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Wooden Leg's Account of the Battle of the Greasy Grass

Page history last edited by Frank Kelderman 10 years, 9 months ago

In my sleep I dreamed that a great crowd of people were making lots of noise. Something in the noise startled me. I found myself wide awake, sitting up and listening. My brother too awakened, and we both jumped to our feet. A great commotion was going on among the camps. We heard shooting. We hurried out from the trees so we might see as well as hear. The shooting was somewhere at the upper part of the camp circles. It looked as if all of the Indians there were running away toward the hills to the westward or down toward our end of the village. Women were screaming and men were letting out war cries. Through it all we could hear old men calling:

 

"Soldiers are here! Young men, go out and fight them."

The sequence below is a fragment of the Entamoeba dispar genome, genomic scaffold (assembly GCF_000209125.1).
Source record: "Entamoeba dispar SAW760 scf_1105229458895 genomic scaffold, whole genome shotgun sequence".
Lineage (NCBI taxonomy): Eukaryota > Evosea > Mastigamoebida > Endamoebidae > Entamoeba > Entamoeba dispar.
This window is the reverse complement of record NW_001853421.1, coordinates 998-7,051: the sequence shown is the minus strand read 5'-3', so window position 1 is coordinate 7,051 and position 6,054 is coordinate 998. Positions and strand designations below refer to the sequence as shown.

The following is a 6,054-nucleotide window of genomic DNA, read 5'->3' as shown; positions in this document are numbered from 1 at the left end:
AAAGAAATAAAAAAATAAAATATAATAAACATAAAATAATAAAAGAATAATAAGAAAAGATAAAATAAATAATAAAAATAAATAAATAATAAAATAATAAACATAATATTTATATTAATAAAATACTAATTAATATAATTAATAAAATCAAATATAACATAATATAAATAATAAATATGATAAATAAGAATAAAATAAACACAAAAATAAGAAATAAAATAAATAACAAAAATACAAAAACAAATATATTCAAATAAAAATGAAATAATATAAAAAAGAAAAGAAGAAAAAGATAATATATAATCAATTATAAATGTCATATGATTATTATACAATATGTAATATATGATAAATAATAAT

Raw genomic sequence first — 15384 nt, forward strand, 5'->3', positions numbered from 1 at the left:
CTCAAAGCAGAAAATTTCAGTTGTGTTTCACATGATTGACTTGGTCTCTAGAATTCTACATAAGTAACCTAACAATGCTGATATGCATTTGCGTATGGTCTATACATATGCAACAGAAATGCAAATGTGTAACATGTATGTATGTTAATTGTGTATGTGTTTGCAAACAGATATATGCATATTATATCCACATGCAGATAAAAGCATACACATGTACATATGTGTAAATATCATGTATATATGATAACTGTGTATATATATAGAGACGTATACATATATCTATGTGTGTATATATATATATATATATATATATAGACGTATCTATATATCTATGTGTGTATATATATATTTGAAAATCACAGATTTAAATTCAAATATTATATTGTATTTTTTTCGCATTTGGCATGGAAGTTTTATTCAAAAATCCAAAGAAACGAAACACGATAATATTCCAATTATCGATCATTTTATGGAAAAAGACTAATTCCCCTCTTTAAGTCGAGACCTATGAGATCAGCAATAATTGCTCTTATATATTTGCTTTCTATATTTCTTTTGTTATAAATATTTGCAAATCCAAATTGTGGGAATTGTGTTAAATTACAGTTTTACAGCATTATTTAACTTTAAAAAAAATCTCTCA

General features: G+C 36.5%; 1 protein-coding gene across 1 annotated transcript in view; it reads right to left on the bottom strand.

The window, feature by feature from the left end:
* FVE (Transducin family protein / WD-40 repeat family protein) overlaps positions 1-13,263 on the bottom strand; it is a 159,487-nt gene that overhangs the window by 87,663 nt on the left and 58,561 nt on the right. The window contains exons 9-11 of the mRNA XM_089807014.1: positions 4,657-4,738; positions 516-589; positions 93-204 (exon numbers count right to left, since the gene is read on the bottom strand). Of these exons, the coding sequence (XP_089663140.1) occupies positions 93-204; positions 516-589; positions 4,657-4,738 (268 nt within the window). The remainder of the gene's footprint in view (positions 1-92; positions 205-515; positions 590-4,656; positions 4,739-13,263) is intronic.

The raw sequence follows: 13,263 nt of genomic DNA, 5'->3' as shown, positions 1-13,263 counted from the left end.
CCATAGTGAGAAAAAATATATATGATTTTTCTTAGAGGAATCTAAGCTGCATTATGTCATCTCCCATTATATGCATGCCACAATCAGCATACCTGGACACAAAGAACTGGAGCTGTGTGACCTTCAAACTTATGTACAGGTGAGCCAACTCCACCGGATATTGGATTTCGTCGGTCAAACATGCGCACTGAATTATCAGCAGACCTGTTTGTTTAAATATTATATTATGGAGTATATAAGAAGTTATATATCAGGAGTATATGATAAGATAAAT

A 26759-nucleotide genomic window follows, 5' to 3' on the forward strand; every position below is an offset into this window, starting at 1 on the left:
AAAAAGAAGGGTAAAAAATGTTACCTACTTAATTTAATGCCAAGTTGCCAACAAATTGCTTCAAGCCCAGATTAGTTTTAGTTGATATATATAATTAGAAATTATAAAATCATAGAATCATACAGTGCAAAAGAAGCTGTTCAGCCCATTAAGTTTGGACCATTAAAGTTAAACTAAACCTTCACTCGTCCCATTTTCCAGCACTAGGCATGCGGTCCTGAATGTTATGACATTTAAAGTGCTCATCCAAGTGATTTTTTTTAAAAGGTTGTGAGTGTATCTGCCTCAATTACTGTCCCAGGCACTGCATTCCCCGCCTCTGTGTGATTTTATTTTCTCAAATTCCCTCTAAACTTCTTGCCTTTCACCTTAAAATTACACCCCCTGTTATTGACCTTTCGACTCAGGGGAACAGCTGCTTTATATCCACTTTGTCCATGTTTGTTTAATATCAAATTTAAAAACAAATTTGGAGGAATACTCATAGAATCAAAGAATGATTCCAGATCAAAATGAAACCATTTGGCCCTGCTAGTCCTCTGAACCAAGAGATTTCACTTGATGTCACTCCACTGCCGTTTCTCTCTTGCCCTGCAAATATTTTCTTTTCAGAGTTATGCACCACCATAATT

We ran to our camp and to our home lodge. Everybody there was excited. Women were hurriedly making up littles packs for flight. Some were going off northward or across the river without any packs. Children were hunting for their mothers. Mothers were anxiously trying to find their children. I got my lariat and my six shooter. I hastened on down toward where had been our horse herd. I came across three of our herder boys. One of them was catching grasshoppers. The other two were cooking fish in the blaze of a little fire. I told them what was going on and asked them where were the horses. They jumped on their picketed ponies and dashed for the camp, without answering me. Just then I heard Bald Eagle calling out to hurry with the horses. Two other boys were driving them toward the camp circle. I was utterly winded from the running. I never was much for running. I could walk all day, but I could not run fast nor far. I walked on back to the home lodge.